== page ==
Craig Cannon [09:43] – Because you can waste a ton of time. Cool, alright, so, “Kat, I was part of a previous YC batch and didn’t get anywhere meaningful due to a mismatch in team dynamics and to be honest, a bit of hubris. I think I’ve come away with a newfound perspective and I’d like to reapply to YC and try again. But, I’m worried that my past mistakes will reflect poorly on my future potential. How do you, as investors, view self-inflicted failure?”
Kat Manalac [10:09] – So I think as a YC alumni you should always feel free to reach back out to the partners at YC and to explain your situation. There might be a lot of partners, depending on how far back YC funded you, there might be a lot of partners now who don’t know the details of your story or that you might not know and I think it’s always a good option to just come and try to talk to us. And so we understand, we see so many different ways that companies fail and we’ve funded so many alumni at this point multiple times. We just recently had Denis Mars from Proxy, who is coming through his second time. Former YC partner, Harj, went through with TripleByte for a second time. So we love founding alumni, we love re-funding people in the community and we understand things don’t always work out the first time. And so, please do reach out.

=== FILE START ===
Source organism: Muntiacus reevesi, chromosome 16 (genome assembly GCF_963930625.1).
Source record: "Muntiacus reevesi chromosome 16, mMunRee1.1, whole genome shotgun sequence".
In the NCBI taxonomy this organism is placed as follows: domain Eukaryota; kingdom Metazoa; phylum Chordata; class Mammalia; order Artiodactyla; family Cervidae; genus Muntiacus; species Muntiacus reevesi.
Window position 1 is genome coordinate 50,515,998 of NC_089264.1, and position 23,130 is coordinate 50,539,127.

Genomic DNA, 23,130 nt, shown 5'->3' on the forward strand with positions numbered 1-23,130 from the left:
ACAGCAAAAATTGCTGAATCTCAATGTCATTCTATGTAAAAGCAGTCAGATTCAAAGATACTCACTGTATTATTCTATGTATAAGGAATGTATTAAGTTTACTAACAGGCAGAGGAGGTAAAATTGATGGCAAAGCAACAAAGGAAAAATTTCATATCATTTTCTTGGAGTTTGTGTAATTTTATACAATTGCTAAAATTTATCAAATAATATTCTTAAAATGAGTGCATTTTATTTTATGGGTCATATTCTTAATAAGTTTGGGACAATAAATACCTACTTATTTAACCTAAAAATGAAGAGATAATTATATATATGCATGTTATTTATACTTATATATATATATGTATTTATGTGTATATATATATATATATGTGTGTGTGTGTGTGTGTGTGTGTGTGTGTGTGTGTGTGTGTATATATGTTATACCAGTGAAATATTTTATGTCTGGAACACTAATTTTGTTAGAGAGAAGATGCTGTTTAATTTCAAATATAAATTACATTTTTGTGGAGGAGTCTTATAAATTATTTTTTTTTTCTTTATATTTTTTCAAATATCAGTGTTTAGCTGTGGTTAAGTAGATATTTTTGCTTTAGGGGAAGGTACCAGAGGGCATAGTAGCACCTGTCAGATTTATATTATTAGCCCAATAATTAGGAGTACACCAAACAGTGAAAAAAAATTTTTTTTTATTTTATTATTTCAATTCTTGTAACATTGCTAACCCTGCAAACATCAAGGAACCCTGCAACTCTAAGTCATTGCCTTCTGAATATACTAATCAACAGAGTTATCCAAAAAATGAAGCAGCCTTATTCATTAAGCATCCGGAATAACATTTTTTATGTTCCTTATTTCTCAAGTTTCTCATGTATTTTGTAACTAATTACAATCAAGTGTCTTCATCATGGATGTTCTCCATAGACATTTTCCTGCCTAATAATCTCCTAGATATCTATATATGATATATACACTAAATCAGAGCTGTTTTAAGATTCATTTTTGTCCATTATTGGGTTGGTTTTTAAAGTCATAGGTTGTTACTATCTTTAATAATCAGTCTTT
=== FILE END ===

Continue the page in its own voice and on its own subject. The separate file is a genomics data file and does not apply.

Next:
Craig Cannon [11:06] – Yeah, and I think being bold enough to share your story and share that hubris is valuable, too.